354/365 – people to thank who have had an impact on me. You are reading a book or watching a movie and kind of enjoying it when all of a sudden someone comes up to you and tells you how much they don’t like it or the problem with the plot or how it could have been “done” differently to make it turn out so much better. Ever happened to you? Ever happened but in relation to a person? This is the reality of the high school teacher. Many teachers and administrators have an opinion about a kid that they have taught/had an experience with. They feel that they must share that opinion with you – that they must warn you/let you know the perils you might face with that student in your class. In all of my 25 years of teaching, I have never, ever let anyone’s opinions or thoughts dictate how I deal with students. Back in the 90s at Burnett, I finally got to teach grade 12 students in my electives of Law, Psychology, Marketing and Tourism. What I loved about that course load was that I had the whole gamut in my class – from the bright, keeners to the ones who were waiting for me to impress them to the ones who were just put in the class to the ones who wanted to learn but were to cool to admit it. Tanya was one of these girls – probably in the latter category 😉 I liked Tanya. Found her to be very intelligent and was always the most respectful to me. However, other teachers and the administration did not see her this way. They would harp on about her attendance – let’s just say that she usually showed up to one class – mine – and we will leave it at that. They talked about how she was a bad influence. They talked about how she was not a good community member. I didn’t understand why they were telling me this. Was I supposed to side with them? Was I supposed to use that to judge her abilities in my class? Tanya did well in my class and was always a positive force in the class – maybe it was an act but give that girl an Oscar then because I totally thought (and know) she was genuine with me. However, towards the end of the year – her grade 12 year – she was a bit dejected and I sensed it. I asked her what was up and she told me. The administration, who had previously suspended her, now decided to punish her by not allowing her to walk across the stage for valedictory for something she did outside of the school. I told her that she had every right to go – this was not dinner/dance/prom but the most important event for her parents. The culmination of her public school education. The night her parents got to see their daughter walk across the stage. Tanya had already decided that she was not going to go because she thought it was a done deal. I told her what her mother had to do – and I’ll put it out right here – to contact the Superintendent and make the case that any other punishment could suffice but this one was too harsh – not negating the consequences but reassessing which ones would be the best. Tanya didn’t feel it would work and I actually wasn’t too sure myself but I just felt that one can’t make a judgment call because certain people see a person in one way and decide to punish them in other ways. Well, Tanya walked that stage – no strutted that stage and dealt with other consequences but she reinforced a greater lesson for me – do not allow other people to tell you how to deal with, live with, interact with, relate with, get along with, deal with, just be with others because they see them in a way. Do not allow people to put their opinions of others onto you. Make your own calls about people based on the way they treat you and how they deal with you and go from there. I always did that but I needed Tanya and her situation to just validate it for me! And just so everyone knows, Tanya today is an amazing mom who is way beyond that girl in high school. Thank you Tanya for reinforcing in me that judging a person based on their interactions with you is the only way to judge a person if you must judge them to begin with!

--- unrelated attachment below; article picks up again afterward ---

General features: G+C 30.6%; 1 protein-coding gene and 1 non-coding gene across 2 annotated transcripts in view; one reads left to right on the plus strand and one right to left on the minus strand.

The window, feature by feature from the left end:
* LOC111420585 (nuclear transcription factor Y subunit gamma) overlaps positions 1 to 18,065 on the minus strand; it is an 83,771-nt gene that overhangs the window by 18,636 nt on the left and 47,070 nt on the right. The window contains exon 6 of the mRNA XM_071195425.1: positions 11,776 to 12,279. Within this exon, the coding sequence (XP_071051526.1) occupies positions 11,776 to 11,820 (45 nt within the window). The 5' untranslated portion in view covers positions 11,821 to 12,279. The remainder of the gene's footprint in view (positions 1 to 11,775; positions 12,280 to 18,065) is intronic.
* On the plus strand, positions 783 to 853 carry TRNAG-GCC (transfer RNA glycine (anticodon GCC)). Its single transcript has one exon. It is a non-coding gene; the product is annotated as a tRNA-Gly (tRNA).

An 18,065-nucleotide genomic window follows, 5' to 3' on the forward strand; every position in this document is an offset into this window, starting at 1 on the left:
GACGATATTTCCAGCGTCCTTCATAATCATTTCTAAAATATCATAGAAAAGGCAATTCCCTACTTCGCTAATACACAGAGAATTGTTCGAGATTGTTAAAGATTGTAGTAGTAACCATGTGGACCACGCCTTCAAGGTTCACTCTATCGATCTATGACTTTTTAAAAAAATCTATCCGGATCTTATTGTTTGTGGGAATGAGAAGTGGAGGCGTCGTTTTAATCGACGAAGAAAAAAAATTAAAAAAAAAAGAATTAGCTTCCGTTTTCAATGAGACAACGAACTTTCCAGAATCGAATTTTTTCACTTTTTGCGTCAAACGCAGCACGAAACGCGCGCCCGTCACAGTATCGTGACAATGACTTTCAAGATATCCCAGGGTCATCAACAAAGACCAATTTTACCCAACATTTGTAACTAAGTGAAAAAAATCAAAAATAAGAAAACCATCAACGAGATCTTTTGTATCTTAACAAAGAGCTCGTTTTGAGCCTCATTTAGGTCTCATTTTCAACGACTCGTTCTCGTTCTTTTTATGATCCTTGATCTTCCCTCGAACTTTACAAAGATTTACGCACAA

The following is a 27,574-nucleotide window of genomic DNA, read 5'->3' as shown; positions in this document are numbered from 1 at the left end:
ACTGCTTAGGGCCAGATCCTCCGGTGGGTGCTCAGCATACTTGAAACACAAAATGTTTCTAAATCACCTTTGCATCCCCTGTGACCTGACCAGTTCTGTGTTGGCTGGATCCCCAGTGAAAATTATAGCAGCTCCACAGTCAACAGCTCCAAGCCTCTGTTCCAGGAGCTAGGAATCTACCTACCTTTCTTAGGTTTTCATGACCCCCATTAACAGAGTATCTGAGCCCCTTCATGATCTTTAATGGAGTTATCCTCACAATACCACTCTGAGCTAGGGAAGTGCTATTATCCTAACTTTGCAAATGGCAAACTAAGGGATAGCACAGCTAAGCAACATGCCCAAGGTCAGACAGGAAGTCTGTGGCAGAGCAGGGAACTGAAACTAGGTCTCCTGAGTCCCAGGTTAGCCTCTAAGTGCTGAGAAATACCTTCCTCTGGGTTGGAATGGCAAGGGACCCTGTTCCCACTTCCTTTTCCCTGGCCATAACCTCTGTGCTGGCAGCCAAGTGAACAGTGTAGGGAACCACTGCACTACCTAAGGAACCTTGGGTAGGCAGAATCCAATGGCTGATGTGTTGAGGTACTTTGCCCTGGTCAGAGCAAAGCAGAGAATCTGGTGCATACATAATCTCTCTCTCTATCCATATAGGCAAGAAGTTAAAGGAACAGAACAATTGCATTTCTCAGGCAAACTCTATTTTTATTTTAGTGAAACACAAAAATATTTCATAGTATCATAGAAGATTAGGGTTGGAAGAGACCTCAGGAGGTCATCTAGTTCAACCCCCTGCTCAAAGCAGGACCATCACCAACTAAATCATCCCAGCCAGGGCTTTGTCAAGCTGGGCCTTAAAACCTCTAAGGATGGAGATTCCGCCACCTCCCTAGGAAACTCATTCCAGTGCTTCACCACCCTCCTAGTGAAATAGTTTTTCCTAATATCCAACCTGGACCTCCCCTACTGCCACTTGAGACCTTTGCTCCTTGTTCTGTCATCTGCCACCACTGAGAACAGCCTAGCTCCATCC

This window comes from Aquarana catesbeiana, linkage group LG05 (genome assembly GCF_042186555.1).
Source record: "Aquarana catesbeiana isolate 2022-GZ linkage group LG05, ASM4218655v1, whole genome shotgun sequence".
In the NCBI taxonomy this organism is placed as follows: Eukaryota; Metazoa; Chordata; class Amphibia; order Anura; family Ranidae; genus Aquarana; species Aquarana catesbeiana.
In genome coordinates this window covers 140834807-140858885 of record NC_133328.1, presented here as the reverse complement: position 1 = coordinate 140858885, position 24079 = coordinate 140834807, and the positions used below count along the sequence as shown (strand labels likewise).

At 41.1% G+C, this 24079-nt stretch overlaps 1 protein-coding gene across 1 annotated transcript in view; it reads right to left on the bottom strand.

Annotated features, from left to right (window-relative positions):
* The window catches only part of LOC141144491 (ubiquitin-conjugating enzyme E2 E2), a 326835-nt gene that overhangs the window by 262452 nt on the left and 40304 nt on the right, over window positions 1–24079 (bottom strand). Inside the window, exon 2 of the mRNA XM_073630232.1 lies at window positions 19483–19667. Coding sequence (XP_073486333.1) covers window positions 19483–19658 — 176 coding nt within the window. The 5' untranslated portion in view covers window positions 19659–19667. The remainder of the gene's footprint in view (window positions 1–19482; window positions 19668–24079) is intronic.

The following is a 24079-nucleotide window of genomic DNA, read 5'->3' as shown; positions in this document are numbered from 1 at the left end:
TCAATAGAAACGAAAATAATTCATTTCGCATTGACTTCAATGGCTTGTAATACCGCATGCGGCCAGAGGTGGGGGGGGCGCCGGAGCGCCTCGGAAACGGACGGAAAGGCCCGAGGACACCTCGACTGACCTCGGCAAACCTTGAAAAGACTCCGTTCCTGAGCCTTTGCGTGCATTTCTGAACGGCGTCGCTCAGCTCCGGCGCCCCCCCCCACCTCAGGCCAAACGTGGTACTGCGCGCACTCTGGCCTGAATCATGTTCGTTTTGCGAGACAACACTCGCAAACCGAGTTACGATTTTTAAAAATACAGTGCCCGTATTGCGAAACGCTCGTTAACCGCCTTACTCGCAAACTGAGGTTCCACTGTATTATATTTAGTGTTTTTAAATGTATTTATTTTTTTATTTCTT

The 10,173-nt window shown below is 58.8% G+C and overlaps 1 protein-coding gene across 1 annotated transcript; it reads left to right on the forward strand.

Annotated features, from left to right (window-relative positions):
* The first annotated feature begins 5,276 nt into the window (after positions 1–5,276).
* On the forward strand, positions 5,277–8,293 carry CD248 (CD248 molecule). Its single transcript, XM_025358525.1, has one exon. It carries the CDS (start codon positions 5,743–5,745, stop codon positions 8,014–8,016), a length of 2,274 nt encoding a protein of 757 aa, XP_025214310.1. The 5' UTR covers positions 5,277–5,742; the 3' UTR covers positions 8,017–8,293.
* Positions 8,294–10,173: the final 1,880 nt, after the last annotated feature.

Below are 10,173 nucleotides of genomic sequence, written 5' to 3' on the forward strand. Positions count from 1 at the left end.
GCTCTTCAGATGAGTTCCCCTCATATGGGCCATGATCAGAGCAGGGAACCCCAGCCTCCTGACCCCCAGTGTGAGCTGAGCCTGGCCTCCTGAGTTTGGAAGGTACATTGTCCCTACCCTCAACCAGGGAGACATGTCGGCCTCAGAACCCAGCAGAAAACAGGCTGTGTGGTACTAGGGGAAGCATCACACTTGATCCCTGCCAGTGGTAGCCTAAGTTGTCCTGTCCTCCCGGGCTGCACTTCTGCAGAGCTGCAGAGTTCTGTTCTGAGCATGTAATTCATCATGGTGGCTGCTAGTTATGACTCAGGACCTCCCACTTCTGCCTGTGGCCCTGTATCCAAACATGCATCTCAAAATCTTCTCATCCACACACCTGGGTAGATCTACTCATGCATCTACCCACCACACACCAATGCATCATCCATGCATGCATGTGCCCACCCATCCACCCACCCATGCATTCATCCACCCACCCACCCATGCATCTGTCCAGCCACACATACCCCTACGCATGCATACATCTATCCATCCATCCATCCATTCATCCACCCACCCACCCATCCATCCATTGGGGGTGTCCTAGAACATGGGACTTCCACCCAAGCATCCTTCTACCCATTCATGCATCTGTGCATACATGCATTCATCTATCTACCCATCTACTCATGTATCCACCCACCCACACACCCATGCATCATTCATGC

352/365 – people to thank who have had an impact on me. I know there are sayings in regards to being nice to people now because they could come back later in your life to help you or haunt you or something similar. I have no clue what those sayings are exactly but I get the gist. I have lived life with this motto for as long as I can remember. Only once has it ever happened to me but not in the traditional sense of the saying. Late 90s, I leave my house to head to the gym. Driving down my street called Riverdale. At regular speed level and then bam, pow, bang – holy Batman! I hit the brakes. I recall a blur in front of my hood, then on my windshield and then over the top of the car and falling off the trunk onto the street through my rearview mirror. I am in shock. I am sitting there. I start to shake. I look back at the rearview. It’s a boy. He’s on the street. Rivers of blood from his head. I can’t compute. What has happened? My Law 12 teacher’s words come into my head – anytime a driver hits a passenger, the driver is 100% at fault. I am literally cold. After what seems to be hours yet only mere minutes, I get out of the car. I see the car that was coming in the opposite direction. The male driver and female passenger run out and she yells “We saw everything!!!”. I’m on the verge of tears as this is it. The end of my new career as teacher. Oh, have I forgotten to mention that I live and teach in the same neighbourhood. Out come running people. I hear “Mr Sangha???” “Mr Sangha, what happened?!!” “Oh my God, Mr Sangha, you hit someone”. I am embarrassed. I am upset. I am still in shock. My mind races years ahead – me in prison, my kids on the streets. I’m shaking – oh, yes, I am wearing shorts and a tshirt. All a blur. Fire engine, multiple police cars, ambulance and to make matters worse, as they are redirecting traffic, the mother of the child just hit happens to be driving by and yes, sees her son. Kill me now! The two witnesses come over and give me hugs. I don’t understand. They tell me that they saw the kid run into the street after a ball and knew that I would never see him and that it was not my fault. They tell the police this. The police officer tells me that I’m good, I did nothing wrong. I’m looking at the blood. The paramedic tells me that the lip bleeds like no other organ. I am driven home. I am in shock. If I drank then – yes, surprise, surprise, I didn’t back then – I probably would have become an alcoholic. All forgotten. Six or seven years later, I am teaching Psychology 12. Ask the students to write a journal entry about a psychological experience that affected them for the rest of their lives. At home reading and marking the assignment. As I’m reading Adam’s, I start to freak out. “I’m playing ball in my friend’s driveway and go get the ball. All of a sudden, out of nowhere, a White Honda Civic comes barreling down the street at me. Takes me out. I go flying over the car and end up breaking my arm and with some other fractures. End up in the hospital for a few weeks and off of school for a month.” I sit at my kitchen table. Dumbfounded. I write him a comment – “Let’s talk”. We do. He laughs. I laugh. We hug it out. He doesn’t really remember everything but he was told I was the teacher. He is in my class. I was scared that he would hold it against me. He never did. We had a great year. You rock Adam. I needed that. We affect people. Positively or negatively. How we react to that affection is what matters especially when it comes to mistakes. I am so glad that I had the interaction with you years later. I am so glad that we got to talk about what took place. I am so glad that I learned a valuable life lesson. I could have reacted in all sorts of different ways – was told to sue the family for the damage to the car – bullshit! I am so glad that you came back into my life and let me move on and realize that my decisions/choices on how I responded came back to me but in positive ways. Yes, I screwed up your grade 7 year Adam 😉 but you gave me a great life-lesson going forward – be good to people and they will be good to you later on!